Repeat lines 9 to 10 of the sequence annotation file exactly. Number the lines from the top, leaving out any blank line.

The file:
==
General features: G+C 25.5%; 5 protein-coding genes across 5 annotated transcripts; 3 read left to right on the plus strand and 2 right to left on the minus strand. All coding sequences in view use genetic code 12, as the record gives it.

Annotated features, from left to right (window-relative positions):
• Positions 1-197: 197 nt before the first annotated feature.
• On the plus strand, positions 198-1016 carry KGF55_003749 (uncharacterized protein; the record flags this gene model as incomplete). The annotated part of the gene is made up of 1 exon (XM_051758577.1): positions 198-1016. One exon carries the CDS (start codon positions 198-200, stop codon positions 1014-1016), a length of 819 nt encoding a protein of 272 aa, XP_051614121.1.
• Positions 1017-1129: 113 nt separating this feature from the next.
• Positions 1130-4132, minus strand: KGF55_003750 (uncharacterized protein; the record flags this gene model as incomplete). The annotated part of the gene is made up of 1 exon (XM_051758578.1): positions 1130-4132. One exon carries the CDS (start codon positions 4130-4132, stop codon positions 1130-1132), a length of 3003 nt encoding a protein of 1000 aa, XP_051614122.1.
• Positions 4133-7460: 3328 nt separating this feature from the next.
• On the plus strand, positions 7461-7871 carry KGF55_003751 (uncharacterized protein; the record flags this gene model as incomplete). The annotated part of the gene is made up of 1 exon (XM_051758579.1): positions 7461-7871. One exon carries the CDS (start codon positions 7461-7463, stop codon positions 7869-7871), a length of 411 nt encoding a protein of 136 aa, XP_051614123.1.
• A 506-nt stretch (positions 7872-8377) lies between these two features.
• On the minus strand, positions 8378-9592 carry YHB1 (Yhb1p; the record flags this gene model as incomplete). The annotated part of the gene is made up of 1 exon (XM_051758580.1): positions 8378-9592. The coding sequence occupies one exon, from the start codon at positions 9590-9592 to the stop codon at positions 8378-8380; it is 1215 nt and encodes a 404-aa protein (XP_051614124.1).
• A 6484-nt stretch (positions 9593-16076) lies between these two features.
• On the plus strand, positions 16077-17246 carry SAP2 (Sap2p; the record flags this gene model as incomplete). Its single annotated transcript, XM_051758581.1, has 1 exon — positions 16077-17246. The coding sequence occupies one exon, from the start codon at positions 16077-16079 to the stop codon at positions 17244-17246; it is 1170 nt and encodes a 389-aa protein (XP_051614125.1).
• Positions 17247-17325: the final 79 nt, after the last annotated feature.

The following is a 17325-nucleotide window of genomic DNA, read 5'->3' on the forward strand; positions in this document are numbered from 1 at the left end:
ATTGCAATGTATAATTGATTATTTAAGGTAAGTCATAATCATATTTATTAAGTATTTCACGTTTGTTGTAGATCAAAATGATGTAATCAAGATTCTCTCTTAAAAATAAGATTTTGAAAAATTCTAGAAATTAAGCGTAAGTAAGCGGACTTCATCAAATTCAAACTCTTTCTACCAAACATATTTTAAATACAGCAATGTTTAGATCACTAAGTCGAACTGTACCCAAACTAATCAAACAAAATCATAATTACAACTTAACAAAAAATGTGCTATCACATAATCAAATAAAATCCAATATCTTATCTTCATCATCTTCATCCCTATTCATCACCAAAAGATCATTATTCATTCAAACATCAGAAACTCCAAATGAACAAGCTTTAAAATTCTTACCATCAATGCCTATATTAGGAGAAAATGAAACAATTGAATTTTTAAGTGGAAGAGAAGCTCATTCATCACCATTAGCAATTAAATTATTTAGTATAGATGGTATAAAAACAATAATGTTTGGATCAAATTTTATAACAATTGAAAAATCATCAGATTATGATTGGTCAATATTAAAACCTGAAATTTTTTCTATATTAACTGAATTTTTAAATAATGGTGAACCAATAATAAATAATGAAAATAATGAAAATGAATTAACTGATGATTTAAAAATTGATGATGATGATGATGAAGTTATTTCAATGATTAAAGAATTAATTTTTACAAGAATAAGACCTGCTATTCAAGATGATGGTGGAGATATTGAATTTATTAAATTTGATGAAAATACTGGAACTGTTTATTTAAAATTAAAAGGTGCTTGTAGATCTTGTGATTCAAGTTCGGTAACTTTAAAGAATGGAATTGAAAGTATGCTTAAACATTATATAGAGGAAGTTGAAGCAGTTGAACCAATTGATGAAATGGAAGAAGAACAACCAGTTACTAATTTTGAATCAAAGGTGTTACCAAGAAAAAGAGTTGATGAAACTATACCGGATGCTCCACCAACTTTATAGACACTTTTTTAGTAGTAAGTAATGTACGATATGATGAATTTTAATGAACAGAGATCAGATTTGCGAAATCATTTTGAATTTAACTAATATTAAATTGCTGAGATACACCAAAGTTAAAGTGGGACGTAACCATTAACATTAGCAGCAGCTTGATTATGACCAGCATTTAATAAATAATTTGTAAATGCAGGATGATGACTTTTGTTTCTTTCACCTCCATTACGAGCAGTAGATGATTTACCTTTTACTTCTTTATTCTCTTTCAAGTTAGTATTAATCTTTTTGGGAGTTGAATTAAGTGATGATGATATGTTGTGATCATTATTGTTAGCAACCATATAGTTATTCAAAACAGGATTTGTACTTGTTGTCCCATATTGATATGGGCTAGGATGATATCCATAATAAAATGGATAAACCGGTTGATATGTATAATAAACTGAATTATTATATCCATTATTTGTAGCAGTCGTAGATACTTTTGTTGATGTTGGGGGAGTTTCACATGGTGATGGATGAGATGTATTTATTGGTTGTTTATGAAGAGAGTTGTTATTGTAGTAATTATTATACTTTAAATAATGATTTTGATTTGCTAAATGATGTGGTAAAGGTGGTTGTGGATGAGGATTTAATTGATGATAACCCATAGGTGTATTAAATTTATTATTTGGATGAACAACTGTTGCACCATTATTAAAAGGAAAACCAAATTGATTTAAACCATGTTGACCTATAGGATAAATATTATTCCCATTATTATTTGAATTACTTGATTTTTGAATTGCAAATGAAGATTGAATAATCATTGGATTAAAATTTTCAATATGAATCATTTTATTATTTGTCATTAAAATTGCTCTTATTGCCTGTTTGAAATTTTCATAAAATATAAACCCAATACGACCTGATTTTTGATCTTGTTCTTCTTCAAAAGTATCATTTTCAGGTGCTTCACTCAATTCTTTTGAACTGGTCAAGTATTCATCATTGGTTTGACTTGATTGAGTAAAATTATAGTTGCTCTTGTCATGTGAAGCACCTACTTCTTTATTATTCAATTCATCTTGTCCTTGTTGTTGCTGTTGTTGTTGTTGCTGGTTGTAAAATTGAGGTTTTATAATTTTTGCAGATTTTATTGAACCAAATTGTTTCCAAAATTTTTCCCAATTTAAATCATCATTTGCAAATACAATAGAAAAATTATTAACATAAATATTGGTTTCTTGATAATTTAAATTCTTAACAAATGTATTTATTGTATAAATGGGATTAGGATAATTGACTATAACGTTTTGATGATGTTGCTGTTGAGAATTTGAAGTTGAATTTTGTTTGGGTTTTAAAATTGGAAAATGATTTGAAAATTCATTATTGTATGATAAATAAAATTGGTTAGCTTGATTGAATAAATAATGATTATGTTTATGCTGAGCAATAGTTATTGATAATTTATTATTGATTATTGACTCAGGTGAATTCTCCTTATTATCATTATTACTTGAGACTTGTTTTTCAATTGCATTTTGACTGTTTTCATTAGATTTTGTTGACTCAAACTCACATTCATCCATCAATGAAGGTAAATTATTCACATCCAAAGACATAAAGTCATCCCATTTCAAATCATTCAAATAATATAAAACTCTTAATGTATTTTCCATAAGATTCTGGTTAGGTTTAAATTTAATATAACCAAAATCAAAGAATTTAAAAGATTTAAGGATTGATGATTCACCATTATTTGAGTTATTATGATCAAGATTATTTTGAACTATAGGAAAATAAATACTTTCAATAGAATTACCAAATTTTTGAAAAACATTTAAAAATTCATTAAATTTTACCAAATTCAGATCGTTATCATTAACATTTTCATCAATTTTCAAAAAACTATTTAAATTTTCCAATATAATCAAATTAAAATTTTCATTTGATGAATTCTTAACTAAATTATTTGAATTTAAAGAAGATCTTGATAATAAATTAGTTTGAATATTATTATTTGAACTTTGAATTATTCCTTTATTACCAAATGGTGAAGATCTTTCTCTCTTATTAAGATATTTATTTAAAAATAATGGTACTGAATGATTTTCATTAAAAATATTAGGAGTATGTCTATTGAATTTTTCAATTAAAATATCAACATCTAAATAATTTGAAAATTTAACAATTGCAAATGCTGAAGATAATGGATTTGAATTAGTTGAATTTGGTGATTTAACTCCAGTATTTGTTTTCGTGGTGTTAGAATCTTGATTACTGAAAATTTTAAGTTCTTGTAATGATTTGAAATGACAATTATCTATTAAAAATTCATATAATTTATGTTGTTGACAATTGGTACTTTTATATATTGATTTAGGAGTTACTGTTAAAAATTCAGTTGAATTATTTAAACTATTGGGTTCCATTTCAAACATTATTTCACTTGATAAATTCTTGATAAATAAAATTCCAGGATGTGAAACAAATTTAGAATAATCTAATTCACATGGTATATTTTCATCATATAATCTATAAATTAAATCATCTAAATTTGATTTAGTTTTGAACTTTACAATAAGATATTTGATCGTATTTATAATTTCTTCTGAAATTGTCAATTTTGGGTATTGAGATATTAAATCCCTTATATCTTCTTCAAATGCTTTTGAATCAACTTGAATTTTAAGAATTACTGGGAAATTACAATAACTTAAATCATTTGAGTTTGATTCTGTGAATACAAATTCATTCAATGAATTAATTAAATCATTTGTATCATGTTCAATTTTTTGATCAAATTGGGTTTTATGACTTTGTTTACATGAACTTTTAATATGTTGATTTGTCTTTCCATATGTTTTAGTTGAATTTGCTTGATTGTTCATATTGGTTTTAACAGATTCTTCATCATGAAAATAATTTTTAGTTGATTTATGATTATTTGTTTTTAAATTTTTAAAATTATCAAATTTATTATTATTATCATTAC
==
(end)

• A 506-nt stretch (positions 7872-8377) lies between these two features.
• On the minus strand, positions 8378-9592 carry YHB1 (Yhb1p; the record flags this gene model as incomplete). The annotated part of the gene is made up of 1 exon (XM_051758580.1): positions 8378-9592. The coding sequence occupies one exon, from the start codon at positions 9590-9592 to the stop codon at positions 8378-8380; it is 1215 nt and encodes a 404-aa protein (XP_051614124.1).